Although she has now left, she has not completely disappeared.
Her name is a word, living on in the dictionary, with a definition.
It appears in the mundane conversations anyone could have,
and he hears it being used unwittingly, haphazardly, cheaply.
At least the smell of her cannot persist in the same way.
The molecules that carry it will dissipate, and find themselves
diminished, maybe even recycled. But still he wonders whether
laundering her clothes and then taking them to the thrift shop
in plastic sacks will help the process – if this is what it is –
or simply close a door that cannot then ever be re-opened.
What lingers on the other side will never vanish, just become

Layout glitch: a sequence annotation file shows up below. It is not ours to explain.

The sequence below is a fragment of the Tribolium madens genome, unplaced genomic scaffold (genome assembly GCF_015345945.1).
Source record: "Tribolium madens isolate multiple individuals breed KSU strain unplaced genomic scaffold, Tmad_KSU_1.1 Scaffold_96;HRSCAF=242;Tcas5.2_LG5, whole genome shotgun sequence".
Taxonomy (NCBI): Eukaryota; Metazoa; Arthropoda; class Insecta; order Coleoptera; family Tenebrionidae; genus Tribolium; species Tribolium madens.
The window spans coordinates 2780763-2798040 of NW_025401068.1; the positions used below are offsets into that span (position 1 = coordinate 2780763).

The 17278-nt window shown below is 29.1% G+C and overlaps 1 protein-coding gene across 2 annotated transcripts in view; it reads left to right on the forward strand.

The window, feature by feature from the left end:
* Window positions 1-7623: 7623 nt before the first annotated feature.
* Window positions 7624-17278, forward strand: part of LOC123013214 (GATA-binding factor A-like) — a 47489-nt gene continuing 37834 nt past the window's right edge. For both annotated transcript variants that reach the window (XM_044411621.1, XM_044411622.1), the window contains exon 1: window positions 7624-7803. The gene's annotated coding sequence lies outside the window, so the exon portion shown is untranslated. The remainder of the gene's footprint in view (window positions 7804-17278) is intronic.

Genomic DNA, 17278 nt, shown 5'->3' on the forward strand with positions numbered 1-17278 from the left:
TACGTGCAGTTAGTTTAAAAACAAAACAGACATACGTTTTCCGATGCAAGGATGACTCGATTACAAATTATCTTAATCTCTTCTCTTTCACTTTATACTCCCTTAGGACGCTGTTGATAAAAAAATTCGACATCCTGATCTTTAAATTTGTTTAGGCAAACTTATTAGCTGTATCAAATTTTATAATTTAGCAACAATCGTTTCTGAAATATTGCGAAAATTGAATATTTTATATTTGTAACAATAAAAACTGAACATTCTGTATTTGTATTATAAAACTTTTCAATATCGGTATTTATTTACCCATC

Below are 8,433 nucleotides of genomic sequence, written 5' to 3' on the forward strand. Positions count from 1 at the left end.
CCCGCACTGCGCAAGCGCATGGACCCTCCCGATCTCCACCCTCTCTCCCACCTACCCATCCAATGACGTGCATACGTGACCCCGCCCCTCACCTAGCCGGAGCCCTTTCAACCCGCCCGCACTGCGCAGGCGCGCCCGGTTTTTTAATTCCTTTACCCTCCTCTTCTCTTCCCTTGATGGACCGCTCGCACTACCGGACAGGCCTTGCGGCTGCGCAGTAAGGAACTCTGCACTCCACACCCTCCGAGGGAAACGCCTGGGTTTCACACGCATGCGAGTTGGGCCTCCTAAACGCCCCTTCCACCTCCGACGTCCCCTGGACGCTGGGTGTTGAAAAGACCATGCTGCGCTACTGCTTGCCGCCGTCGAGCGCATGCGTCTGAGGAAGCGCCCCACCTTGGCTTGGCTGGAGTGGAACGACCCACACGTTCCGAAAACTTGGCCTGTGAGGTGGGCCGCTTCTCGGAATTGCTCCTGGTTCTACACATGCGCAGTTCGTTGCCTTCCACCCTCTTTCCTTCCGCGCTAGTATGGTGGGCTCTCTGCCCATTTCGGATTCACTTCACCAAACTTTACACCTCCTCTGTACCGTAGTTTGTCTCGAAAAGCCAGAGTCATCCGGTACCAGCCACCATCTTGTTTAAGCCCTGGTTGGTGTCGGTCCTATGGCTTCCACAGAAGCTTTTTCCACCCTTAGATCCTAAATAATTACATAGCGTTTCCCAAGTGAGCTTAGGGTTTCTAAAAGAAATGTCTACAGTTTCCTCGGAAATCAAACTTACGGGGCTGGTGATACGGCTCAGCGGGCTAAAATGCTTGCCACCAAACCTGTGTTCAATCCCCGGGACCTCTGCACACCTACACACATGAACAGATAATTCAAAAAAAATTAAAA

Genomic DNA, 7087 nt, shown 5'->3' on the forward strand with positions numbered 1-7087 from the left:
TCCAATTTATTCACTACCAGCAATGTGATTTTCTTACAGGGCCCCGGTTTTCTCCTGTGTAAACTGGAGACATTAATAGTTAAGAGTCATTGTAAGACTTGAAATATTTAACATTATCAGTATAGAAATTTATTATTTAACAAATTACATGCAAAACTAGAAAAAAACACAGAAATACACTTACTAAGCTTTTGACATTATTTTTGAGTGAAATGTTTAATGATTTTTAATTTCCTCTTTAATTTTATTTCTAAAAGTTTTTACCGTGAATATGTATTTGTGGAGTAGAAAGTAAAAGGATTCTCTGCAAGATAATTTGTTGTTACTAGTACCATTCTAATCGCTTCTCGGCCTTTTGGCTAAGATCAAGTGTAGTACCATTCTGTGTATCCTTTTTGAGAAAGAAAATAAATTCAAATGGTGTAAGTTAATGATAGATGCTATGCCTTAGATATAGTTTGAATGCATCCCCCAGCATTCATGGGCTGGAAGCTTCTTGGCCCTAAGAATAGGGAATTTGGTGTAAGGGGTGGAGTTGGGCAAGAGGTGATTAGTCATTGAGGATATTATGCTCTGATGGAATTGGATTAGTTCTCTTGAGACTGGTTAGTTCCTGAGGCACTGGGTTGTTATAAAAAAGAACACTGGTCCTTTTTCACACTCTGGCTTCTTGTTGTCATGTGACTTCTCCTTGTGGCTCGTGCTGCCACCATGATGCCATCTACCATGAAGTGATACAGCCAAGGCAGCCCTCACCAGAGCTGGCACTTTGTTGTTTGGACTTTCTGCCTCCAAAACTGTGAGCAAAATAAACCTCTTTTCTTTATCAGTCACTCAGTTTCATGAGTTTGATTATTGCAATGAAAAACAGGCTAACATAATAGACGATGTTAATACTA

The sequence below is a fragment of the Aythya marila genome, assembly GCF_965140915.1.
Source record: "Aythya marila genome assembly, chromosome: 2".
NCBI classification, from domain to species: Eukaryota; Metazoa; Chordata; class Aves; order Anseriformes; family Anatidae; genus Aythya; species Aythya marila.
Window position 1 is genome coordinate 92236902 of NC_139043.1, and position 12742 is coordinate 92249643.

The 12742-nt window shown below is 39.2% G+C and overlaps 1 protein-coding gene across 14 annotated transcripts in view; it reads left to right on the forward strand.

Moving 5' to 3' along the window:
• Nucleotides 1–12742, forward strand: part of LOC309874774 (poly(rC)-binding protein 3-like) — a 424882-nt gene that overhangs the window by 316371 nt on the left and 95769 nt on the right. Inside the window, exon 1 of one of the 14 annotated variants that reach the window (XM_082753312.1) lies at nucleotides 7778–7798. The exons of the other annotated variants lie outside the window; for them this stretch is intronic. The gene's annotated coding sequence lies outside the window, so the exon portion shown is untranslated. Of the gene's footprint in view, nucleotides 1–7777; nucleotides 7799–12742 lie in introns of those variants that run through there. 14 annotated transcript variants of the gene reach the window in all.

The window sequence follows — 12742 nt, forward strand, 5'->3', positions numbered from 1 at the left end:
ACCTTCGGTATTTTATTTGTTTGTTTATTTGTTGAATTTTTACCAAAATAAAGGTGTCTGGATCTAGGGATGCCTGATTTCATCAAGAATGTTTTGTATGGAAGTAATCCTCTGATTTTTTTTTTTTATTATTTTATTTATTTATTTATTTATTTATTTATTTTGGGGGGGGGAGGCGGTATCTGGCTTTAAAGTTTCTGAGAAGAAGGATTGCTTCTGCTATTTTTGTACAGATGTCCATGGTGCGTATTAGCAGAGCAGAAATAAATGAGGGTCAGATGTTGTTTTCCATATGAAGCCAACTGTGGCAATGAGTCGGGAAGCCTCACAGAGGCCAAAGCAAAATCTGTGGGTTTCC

inaccessible. Photographs are more predictable. They can be
stowed away in albums or boxes, and looked at again from
time to time, or not. One or the other will probably help somehow,
and on certain days he may even know which of them it is.
Robert Ford lives on the east coast of Scotland. His poetry has appeared in both print and online publications in the UK and US, including Picaroon Poetry, The Lake, Liminality and San Pedro River Review. More of his work can be found at https://wezzlehead.wordpress.com/.